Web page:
:: year 24, Issue 1 (Spring 2018) ::
IRPHE 2018, 24(1): 113-135 Back to browse issues page
Causes and context of academic corruption and its consequences
Maryam Ghaedi1, Mehrdad Madhoshi Dr. 2, Nader Razeghi Dr.3, Abdolhamid Safaei-Ghadikolaei Dr.3
1- Doctoral Student, Mazandaran University, Babolsar, Iran.
2- Professor, Mazandaran University, Babolsar, Iran , mmadhoshi@yahoo.com
3- Associate Professor, Mazandaran University, Babolsar, Iran.
Abstract:   (1243 Views)
The present research proposed a main question: what are causes and contexts of academic corruption and what are consequences of this corruption for students, professors, higher education structure and, in general, for other institutions and organizations of a society? Grounded Theory was used as research approach.  data was collected through deep qualitative interviews with 22 doctoral students, faculty members of economic sciences and human science departments of Shahid Beheshti, Tarbiyat Modares and Mazandaran universities, and policy-makers in the field of science and technology (Academic year 2016 – 17). The sample was selected by theoretical and purposive sampling techniques. Findings indicated that multiplicity of institutions determining academic policy, centralism, importance of quantity rather than quality, escaping the law, higher education commercialization, increased demand for higher education, credentialism  were among the main causes of academic corruption. Moreover, other contexts and causes such as gap between university and industry, wrong procedures for formal supervision and degradation of teaching contributed to university corruption. Results demonstrated that such corruption weakens individual and professional ethics, negative economic consequences and lowers total level of social well-being.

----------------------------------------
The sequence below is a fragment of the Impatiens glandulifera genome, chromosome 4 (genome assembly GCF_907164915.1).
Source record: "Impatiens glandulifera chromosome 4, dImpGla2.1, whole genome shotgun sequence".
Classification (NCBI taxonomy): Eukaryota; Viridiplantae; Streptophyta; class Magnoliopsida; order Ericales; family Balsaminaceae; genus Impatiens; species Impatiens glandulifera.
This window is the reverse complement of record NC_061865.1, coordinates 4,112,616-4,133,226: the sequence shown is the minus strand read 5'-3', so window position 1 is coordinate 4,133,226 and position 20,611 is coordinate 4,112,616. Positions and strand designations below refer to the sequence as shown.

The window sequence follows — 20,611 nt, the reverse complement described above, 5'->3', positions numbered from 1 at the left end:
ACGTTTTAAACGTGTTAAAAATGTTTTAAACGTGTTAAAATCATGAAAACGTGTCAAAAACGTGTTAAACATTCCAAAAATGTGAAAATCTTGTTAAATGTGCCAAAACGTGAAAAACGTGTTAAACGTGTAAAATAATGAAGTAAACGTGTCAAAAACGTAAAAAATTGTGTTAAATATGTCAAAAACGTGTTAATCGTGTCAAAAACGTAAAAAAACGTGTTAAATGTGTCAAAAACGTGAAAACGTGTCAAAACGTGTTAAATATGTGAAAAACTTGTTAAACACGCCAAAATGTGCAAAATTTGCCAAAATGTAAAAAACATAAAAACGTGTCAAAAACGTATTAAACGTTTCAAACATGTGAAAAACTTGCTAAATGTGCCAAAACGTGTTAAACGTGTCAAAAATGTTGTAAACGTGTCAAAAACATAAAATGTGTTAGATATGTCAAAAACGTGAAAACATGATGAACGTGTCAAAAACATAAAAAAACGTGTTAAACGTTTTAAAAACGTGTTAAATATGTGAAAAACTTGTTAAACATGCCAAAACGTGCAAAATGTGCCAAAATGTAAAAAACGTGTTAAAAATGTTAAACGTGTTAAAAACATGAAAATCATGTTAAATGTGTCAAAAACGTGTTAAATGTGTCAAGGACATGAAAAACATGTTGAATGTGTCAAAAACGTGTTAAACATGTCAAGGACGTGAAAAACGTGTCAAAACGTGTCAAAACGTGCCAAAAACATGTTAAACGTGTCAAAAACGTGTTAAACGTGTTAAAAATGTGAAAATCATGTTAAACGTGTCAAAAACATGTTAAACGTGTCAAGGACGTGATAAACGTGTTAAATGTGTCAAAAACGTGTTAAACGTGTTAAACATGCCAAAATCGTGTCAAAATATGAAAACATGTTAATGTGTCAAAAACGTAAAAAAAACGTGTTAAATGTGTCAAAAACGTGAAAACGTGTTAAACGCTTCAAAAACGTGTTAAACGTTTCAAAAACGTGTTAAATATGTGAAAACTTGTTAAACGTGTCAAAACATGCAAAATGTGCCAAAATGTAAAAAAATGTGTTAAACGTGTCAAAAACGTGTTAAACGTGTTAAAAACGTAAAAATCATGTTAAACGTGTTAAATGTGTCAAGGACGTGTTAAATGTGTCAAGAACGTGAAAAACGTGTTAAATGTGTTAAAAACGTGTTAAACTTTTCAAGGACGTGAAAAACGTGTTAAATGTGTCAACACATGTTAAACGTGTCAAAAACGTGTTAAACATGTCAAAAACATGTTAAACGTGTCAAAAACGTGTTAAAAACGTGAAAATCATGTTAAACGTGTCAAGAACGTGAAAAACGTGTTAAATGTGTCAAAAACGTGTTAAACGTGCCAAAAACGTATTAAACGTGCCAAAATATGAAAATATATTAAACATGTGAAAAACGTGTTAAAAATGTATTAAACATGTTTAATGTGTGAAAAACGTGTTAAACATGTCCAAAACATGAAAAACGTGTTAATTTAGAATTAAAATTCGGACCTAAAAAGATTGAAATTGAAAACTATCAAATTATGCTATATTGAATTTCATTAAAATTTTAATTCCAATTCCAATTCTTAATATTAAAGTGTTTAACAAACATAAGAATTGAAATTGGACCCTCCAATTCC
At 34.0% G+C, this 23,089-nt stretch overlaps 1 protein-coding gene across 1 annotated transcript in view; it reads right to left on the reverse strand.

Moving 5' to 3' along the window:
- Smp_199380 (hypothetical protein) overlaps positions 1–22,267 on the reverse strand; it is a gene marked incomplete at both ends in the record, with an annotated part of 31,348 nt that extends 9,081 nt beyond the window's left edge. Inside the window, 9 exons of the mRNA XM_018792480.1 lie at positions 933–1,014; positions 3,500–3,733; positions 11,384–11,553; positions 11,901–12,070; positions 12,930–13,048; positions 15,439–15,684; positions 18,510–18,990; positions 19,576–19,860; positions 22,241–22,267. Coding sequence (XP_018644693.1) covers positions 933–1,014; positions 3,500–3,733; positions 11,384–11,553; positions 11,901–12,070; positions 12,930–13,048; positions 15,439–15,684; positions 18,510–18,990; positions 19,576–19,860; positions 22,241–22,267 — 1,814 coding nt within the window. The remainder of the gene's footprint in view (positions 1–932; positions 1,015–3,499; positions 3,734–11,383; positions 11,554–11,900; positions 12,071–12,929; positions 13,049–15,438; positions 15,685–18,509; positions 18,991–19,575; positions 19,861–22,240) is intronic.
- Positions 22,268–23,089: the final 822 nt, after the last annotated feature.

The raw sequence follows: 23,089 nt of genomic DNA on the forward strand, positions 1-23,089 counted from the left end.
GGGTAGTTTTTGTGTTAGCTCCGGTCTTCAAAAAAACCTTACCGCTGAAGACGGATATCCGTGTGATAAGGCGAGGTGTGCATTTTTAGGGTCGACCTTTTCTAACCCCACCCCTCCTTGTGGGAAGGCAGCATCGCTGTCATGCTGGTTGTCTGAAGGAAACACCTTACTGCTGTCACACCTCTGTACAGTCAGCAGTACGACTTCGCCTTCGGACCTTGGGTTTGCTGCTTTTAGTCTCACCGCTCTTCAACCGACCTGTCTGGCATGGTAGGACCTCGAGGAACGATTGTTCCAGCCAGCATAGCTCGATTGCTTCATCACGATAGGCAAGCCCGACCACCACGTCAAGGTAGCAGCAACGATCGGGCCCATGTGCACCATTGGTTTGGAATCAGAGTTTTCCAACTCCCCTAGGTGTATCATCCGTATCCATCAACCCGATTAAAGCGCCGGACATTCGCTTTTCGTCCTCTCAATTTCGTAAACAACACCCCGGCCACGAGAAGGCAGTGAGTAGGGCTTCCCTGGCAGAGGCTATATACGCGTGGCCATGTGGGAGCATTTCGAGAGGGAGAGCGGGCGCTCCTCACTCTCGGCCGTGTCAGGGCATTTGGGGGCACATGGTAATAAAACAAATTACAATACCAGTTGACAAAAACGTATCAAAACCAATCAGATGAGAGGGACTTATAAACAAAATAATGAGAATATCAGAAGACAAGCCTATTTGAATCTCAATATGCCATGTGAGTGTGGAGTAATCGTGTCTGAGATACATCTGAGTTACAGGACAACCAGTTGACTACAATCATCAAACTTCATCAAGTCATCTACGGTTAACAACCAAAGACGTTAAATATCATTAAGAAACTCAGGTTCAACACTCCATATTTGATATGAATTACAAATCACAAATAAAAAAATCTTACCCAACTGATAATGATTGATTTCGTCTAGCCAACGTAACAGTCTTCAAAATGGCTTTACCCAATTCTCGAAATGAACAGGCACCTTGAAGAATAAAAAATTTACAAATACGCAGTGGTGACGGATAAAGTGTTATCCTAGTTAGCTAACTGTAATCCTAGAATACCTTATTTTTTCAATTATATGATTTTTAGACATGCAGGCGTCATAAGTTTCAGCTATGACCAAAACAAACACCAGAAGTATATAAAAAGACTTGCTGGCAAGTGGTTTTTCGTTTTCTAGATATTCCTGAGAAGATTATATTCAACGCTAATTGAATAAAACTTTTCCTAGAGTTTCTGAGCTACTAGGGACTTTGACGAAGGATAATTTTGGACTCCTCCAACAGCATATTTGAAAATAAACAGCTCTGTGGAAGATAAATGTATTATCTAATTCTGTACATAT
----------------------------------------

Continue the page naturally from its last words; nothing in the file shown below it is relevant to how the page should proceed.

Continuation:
Keywords: Academic corruption, Higher education system, Economic negative consequences, Lowered level of social well-being.
Full-Text [PDF 301 kb]   (438 Downloads)    
Type of Study: Original | Subject: Higher Education Management
Received: 2019/01/27 | Accepted: 2019/01/27 | Published: 2019/01/27 | ePublished: 2019/01/27

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year 24, Issue 1 (Spring 2018) Back to browse issues page